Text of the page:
Start training early, be patient and be consistent, and one day you will wake up to find that you live with a great dog. But even so, there are a few Beagle behaviors that you should expect to live with throughout his life. They are part and parcel of being a Beagle, and nothing you do will change them. Beagles love good smells, Beagles howl, Beagles have selective hearing, and Beagles love to eat.

Unfortunately, Chihuahuas under 2 or 3 lbs are at greater risk when it comes to health. Their bones are more fragile. There isn't enough room in their mouth for healthy teeth. They can have difficulty regulating their blood sugar and can go into hypoglycemic shock if they go too long without eating. Their internal organs are often weak and can fail suddenly – you might come downstairs one morning and find them inexplicably dead in their basket.


My rescue is Iggyboo, a cairn terrier/Chihuahua mix, weighing in at 10 lbs and only 8 inches tall, now at almost 3 yrs. He is very protective and loyal, and pretty much a lap dog. He loves to play with his toys, and is highly intelligent, often preferring his interactive toys over stuffed ones. I find myself constantly teaching him new words or playing new games. He hates children and often adults, but can warm up to people given a few minutes and a few kind words (treats help this process). He also can be a challenge to walk, being aggressive to other dogs, but responds very well to a clicker and a treat for distraction. So, generally I have had no issues with him on walks, but am always careful. He loves bedtime, and burrows under the covers, sleeping a full 8 hours straight, he gets upset if I roll over and wake him up and will growl at me, lol.
The word “beagle” is thought to have come from certain old French words meaning an open throat, a possible connection to the dog’s musical bay. It is also speculated that the dog’s name might have derived from old French, Celtic or English words meaning small. Beagle-like dogs were probably used for the popular sport of hare-hunting in England during the 1300s, but the term "beagle" was not used until 1475. Hunters would follow the dog on foot and sometimes even carry one in his pocket. There were several sizes of Beagles in the 1800s, but the pocket-size dogs were most popular. These small dogs measured only about nine inches and required the hunter's help while crossing rough fields. Because the smaller Beagles were slower and easier to follow on foot, they appealed especially to women, the elderly, and those who otherwise did not have the stamina or inclination to keep up with an active dog.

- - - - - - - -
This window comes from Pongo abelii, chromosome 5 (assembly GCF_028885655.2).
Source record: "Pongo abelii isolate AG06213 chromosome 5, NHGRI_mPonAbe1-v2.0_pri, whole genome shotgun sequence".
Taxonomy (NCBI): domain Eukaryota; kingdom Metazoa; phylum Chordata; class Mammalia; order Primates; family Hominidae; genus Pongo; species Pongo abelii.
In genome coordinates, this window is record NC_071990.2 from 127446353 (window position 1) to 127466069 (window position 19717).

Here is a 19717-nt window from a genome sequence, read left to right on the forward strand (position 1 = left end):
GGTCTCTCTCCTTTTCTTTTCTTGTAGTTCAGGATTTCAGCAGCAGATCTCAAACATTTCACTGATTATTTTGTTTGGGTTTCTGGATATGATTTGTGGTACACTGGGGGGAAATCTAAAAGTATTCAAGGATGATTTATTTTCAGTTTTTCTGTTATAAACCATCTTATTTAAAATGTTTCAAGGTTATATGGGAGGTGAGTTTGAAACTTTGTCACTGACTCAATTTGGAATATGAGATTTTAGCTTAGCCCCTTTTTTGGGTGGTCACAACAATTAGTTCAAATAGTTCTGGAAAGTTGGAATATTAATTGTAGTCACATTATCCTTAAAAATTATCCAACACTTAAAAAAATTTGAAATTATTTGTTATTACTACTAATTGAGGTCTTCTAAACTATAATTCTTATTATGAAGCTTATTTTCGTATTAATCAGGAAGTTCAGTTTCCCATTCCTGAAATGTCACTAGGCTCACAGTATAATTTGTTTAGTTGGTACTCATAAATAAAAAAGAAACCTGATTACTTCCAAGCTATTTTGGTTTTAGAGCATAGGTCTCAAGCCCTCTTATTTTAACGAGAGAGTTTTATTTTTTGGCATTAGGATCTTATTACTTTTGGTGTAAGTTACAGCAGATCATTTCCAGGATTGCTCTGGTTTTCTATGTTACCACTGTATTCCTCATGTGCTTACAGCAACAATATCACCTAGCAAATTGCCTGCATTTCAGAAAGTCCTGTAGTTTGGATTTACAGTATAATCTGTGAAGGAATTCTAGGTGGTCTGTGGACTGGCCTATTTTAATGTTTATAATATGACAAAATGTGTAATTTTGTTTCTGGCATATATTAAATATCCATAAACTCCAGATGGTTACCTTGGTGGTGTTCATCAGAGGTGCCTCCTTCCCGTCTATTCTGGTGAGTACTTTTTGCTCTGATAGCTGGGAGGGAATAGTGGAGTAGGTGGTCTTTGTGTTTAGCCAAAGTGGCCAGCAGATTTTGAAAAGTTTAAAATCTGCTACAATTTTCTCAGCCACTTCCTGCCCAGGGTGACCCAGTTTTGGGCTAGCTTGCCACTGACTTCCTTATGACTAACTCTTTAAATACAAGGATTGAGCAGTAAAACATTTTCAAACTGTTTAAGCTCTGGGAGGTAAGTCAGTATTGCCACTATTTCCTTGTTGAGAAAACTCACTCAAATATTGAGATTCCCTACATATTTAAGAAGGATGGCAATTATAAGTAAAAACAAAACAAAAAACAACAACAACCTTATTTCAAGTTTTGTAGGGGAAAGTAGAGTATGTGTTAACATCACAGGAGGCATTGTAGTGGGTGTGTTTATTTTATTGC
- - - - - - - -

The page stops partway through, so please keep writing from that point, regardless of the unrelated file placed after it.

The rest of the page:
Other potential concerns are hunting injuries. A Beagle who puts a foot wrong in a hole can break a leg. And Beagles who escape from the yard in search of that smell-good scent run the risk of being hit by a car. Nor is it uncommon for a Beagle to see the veterinarian because he has eaten something he shouldn’t have. Beagles who pig out on fatty foods or scraps they find in the trash frequently end up hospitalized with a case of “garbage can” enteritis or, more seriously, pancreatitis.
Before individual Beagles can be included in the Canine Health Information Center (CHIC) database, the National Beagle Club requires them to have a hip certification from the Orthopedic Foundation for Animals (OFA) or the University of Pennsylvania (PennHIP) and certification from the Canine Eye Registry Foundation (CERF), and test results from the University of California at Davis Veterinary Genetics Lab must be registered with the OFA.